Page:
When Amie Gilbert got sick in mid-January, vaccines were unavailable to most teachers in the state. A few of her students at Stony Brook Elementary School in Brewster also got sick, according to the school’s principal.
Flu-like symptoms kept her out of school for two weeks. But the long-term effects of Covid-19 continue to plague her almost eight months later, Gilbert said.
“There’s no hazard pay [for] being in person with kids, but this is a hazardous situation. This is not the norm,” she said, referring to the pandemic. “I made that choice to be in person with my students. I’m glad I did.”
Gilbert, 50, who comes from a long line of teachers in her family, loves what she does.
“I want to be there for these children. I’m going back in again,” she said. “But I am putting myself at risk because I love my students and there’s a consequence to it. I want people to see how much teachers really do care about their kids and how hard we really work.”
The good news is that Massachusetts has one of the highest vaccination rates in the country. More than 64% of the state is fully vaccinated, second only to Vermont, according to Centers for Disease Control and Prevention data published Thursday.
Half of the population of the United States is fully vaccinated against Covid-19, White House Data Director Dr. Cyrus Shahpar said Friday.
Gilbert looks forward to seeing students in person when school starts in September, and she credits her district for the lengths it went through to get children back in the classroom. She only had 14 students in her class the past school year because that’s all that could fit in a room with Covid protocols, she said. This year, her roster has 17 students.
Gilbert got some reprieve from her long-Covid symptoms after she received her second shot of the vaccine in the spring, but other effects persist. “I don’t feel like the same person,” she said.
Fatigue, joint pain and trouble with her sense of smell continue to affect Gilbert’s daily life. The mother of four adult children used to work out five or six times a week, she said, but now she’s struggling to keep up with regular life.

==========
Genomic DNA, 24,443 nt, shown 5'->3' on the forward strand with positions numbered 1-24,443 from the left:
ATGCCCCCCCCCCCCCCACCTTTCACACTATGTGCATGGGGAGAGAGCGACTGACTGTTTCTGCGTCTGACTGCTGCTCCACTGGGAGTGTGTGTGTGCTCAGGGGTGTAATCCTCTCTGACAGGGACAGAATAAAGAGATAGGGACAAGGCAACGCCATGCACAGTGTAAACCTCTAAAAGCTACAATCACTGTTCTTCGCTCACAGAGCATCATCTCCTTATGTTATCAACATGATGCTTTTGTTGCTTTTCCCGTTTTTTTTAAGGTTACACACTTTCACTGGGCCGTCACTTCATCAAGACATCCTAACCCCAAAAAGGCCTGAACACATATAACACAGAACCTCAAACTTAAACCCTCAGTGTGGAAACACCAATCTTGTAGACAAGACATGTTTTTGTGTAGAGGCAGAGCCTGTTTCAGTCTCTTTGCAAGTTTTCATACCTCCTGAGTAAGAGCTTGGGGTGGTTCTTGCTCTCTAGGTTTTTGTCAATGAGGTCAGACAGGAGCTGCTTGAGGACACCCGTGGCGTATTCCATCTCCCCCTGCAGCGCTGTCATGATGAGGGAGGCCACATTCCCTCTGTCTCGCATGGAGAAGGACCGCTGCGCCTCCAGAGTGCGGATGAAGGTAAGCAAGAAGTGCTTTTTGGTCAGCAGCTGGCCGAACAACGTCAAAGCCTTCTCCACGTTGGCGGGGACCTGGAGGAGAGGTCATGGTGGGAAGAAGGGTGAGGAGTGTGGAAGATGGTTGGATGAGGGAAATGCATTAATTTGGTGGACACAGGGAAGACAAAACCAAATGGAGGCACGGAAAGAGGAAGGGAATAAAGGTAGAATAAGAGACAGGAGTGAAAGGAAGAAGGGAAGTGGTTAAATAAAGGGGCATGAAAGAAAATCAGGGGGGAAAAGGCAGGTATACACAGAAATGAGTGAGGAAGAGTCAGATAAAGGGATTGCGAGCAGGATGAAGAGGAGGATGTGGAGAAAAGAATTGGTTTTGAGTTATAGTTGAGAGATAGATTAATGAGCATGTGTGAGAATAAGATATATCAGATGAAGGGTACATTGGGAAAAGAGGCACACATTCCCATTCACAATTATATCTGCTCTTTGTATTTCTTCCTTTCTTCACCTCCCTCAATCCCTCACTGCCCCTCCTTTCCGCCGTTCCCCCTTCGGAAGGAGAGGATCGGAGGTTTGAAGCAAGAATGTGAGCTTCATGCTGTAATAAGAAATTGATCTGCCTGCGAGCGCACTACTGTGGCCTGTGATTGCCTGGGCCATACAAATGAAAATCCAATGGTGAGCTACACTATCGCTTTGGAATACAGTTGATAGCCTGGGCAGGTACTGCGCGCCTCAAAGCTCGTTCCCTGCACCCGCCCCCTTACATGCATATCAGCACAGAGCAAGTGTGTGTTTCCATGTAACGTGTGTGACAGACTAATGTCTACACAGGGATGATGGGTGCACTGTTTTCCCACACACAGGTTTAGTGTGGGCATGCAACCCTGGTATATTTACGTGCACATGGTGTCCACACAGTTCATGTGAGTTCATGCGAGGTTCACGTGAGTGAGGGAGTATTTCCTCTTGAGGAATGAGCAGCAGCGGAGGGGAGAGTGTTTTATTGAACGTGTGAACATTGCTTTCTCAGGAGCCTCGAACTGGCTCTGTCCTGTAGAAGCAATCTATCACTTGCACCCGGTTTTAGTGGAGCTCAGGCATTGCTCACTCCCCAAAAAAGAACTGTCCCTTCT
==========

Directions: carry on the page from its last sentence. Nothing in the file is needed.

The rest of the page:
“It’s hard because of the fatigue … you don’t want to be considered lazy,” she said. “I don’t have the stamina that I had.”
Keeping up with elementary school kids is a challenge for any teacher. Gilbert says she uses most of her daily energy at school and by the time she gets home, she doesn’t have the energy to cook dinner or to work out on weekdays.
She worries more about her students than herself
As a new school year approaches, Gilbert is more concerned with her students and meeting their needs than worrying about her health.
“I kind of feel like I’ve been through it already,” she said. “I don’t feel personally scared for my own safety at this point, but it’s a lot of responsibility being in charge of the children’s safety.”
Gilbert, who has taught for 10 years, said “it’s just exhausting to try to teach on a regular basis” and teaching during Covid times is even harder.
“I’ve honed my craft to create joy and fun around learning,” she said. “Just so many of those things are taken away when the kids can’t interact with each other.”
The spread of the Delta variant is throwing more uncertainty into the mix, with school districts scrambling after months of planning. The variant accounts for more than 93% of all Covid-19 cases in the US, according to figures published by the US Centers for Disease Control and Prevention.
The country started reopening at the end of the past school year, but as a new year dawns, the Delta variant has Stony Brook Elementary assessing safety precautions, said the school’s principal, Keith Gauley.
The school of normally 240 students only had about 160 students in the building last school year, Gauley said. Some parents homeschooled their children, preschool wasn’t in person and some children were absent because of Covid-19, he said.